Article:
It’s a sensational feeling when a species that’s thought to be locally extinct is found!

The spectacled hare-wallaby (Lagorchestes conspicillatus) was recently thought to be lost around the town of Broome because of intense bushfires, grazing of livestock and being hunted by feral animals in its home range.

Before our surveys, these small, solitary creatures hadn’t been seen for almost 10 years in this region. But a few years ago, WWF-Australia and our partners the Yawuru Country Managers, all had a hunch, so we set out to search for the spectacled hare-wallaby here on Yawuru country and found them!

This year we decided to expand our work to include cross-ranger training with other ranger groups and included Nyikina Mangala and Karajarri Rangers who manage country adjacent to Yawuru country.

… And there’s been some more extraordinary findings recently! Out of 40 sites, spectacled hare-wallabies were found at nine from camera sensors, and at another 13 sites physical signs were found, including scats (hare-wallaby droppings) and tracks.

Not only are they not locally extinct - they’re probably still widespread and persisting on country managed by the rangers!

The take home message? Don’t believe anyone who tells you when a species is extinct, or that they don’t exist in a certain area without going out with the locals and having a good hard look yourself. You never know what you may come across.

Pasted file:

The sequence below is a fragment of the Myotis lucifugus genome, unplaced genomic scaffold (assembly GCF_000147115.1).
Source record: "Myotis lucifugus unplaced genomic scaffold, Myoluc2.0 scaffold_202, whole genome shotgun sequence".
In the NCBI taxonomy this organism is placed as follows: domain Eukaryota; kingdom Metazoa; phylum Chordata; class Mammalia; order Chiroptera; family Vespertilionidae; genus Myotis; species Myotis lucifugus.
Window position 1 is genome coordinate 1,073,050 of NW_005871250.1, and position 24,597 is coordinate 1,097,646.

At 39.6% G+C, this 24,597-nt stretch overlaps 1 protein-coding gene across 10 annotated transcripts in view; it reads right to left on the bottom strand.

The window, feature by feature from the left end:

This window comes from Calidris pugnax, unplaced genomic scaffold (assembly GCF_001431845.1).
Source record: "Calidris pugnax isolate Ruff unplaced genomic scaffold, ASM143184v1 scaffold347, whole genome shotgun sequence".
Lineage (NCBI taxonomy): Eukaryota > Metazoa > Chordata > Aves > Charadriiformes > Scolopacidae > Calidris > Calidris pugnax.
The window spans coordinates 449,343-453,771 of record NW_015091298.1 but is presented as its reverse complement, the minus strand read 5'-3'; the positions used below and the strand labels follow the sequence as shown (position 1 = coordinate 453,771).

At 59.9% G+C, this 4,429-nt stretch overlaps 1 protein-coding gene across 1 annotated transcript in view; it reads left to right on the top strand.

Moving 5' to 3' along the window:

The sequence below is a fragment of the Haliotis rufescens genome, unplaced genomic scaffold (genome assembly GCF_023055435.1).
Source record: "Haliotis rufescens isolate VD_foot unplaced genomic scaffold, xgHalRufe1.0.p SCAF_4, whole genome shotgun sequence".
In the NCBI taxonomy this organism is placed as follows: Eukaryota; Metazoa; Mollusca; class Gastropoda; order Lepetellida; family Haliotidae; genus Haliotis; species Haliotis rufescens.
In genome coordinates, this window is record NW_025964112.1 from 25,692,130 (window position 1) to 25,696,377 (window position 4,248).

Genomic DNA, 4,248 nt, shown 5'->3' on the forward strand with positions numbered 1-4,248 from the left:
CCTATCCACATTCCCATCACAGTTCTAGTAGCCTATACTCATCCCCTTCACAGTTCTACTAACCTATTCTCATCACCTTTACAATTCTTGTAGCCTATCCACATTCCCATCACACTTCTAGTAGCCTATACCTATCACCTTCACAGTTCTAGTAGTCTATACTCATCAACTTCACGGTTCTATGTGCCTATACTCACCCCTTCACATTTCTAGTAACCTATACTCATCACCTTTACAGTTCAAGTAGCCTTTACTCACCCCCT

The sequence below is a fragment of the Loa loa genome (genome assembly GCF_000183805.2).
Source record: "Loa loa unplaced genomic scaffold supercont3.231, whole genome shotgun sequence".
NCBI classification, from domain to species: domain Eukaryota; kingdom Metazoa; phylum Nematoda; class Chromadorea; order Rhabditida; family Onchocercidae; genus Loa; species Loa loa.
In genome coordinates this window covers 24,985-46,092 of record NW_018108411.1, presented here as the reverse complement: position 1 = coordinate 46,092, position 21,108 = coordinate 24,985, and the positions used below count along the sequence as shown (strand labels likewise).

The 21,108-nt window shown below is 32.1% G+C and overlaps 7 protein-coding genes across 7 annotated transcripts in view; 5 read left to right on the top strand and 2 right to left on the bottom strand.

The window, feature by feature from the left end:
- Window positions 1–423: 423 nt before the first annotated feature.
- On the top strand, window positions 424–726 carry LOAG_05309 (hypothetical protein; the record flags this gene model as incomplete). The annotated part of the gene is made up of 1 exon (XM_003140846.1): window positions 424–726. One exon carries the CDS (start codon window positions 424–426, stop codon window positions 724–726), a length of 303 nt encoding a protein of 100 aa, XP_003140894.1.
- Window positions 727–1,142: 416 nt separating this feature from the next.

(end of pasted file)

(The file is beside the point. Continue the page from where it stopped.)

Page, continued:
It looks like the Country Managers and Indigenous Rangers will soon be using a program called eMammal that’ll let you go through all the sensor camera images – so citizen scientists, make sure you keep an eye out for that!

We also found other animals sneaking up on our cameras, which are always a pleasure to go through. Take a look below at some of the fun (not spectacled hare-wallaby) finds we’ve captured.

WWF-Australia has had some fantastic wins when it comes to finding and conserving some of our rare Aussie beauties.

It just goes to show that being labelled ‘extinct’ may not necessarily be a label that sticks forever. Just take a look at our work on the northern bettong, the wiliji rock-wallaby, and the reintroduction of the black-flanked rock-wallaby at Kalbarri National Park.

There’s still hope for these beautiful animals.

Let’s keep on truckin’ and see what else we can find.